We are finishing the spring section of A Kitchen In France strong today with sweets. These desserts were not the easiest to make but they were the most satisfying. Not because they were my favorite desserts to eat but because I was so proud of myself when they were complete. The Garden Cake, for example, took me three tries to accomplish. Meringue is not a friend of mine and I am desperately hoping that this is the last time I will make them again. The Almond Tart wasn't terribly difficult to make but it did take a long time to set. They both received rave reviews if you were wondering how the end result turned out.
Although cake is in the name of this dessert, there is no cake about it. It's actually two meringues stacked with a whipped cream frosting on top and garnished with berries. I was planning to make it much prettier with edible flowers and such but sadly all of the options at the store were moldy. The presentation of this cake is beautiful in A Kitchen In France. Mimi must be a dessert-making genius because even all done, mine did not look nearly as spectacular as hers. The whipped cream didn't seem to cover the entire meringue and mine cracked in several places. But how do they taste? Food can look awful but still taste divine. This is a very, very sweet dessert made of only egg whites and sugar. The berries complimented the meringues perfectly. The tartness from the raspberries and blackberries toned down the sweetness of the meringue. In the end, it was a decadent, delicious dessert.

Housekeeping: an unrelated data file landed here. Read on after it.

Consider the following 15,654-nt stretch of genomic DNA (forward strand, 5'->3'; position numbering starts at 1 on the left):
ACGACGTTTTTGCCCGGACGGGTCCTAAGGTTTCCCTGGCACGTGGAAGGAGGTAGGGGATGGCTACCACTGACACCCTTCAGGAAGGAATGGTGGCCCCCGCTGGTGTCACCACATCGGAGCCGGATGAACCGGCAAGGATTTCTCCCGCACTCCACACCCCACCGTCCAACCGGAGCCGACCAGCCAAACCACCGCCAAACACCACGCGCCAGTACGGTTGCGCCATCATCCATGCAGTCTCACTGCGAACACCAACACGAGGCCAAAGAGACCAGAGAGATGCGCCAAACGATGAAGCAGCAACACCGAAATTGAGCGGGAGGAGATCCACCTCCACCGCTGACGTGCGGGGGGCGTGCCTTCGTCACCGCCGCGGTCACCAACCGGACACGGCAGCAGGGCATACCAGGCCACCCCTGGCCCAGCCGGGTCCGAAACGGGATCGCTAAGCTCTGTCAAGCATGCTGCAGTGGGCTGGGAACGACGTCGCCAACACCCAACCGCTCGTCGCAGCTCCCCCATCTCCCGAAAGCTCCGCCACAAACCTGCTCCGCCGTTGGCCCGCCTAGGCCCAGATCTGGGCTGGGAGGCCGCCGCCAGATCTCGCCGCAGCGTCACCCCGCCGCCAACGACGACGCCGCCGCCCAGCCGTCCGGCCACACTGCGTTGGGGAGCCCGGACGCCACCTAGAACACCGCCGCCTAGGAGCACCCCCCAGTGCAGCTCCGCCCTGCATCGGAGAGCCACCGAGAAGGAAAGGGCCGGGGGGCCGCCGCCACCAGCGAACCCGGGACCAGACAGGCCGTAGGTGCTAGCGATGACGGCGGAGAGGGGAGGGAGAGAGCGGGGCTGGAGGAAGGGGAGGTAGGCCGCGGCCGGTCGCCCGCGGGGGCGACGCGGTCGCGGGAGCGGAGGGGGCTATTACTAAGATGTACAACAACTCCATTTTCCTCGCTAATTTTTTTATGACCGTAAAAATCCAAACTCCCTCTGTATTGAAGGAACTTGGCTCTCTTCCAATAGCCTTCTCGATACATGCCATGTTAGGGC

Sugared Almond Tart
This tart is very simple. The crust is a basic tart/pie recipe and is baked on its own before filled. The filling is only a few ingredients and is boiled on the stove before being cooled and poured into the baked tart crust. The tart is then set in the fridge and cooled, I'd say overnight. The recipe calls for 4-5 hours but the filling hadn't set enough by that time for me. After the proper amount of time, the filling becomes a custard-like, pasty consistency making it a rich treat. Sugared almonds are commonly used in wedding favors. You can usually find them at candy or specialty stores. I wasn't able to find them in the grocery stores. The recipe calls for them to be crushed. These babies are hard though so I literally took a hammer to them, individually crushing each one. It was therapeutic but don't get too carried away because you don't want a hole in the bag or your kitchen counter.
I have to say that the Gâteau Basque was probably my favorite dessert out of all the spring treats. It was light but rich at the same time and made for a fantastic base to chocolate syrup or compotes. I also really loved the Fava Bean Soup from the spring section, the Chicken Confit Parmentier and the Pan-Seared Chicken Breasts with Spring Onions. That one was most likely my number one favorite recipe from the entire spring section. The flavors were just phenomenal. Did you have a favorite? Stay tuned for the first edition in the summer menu!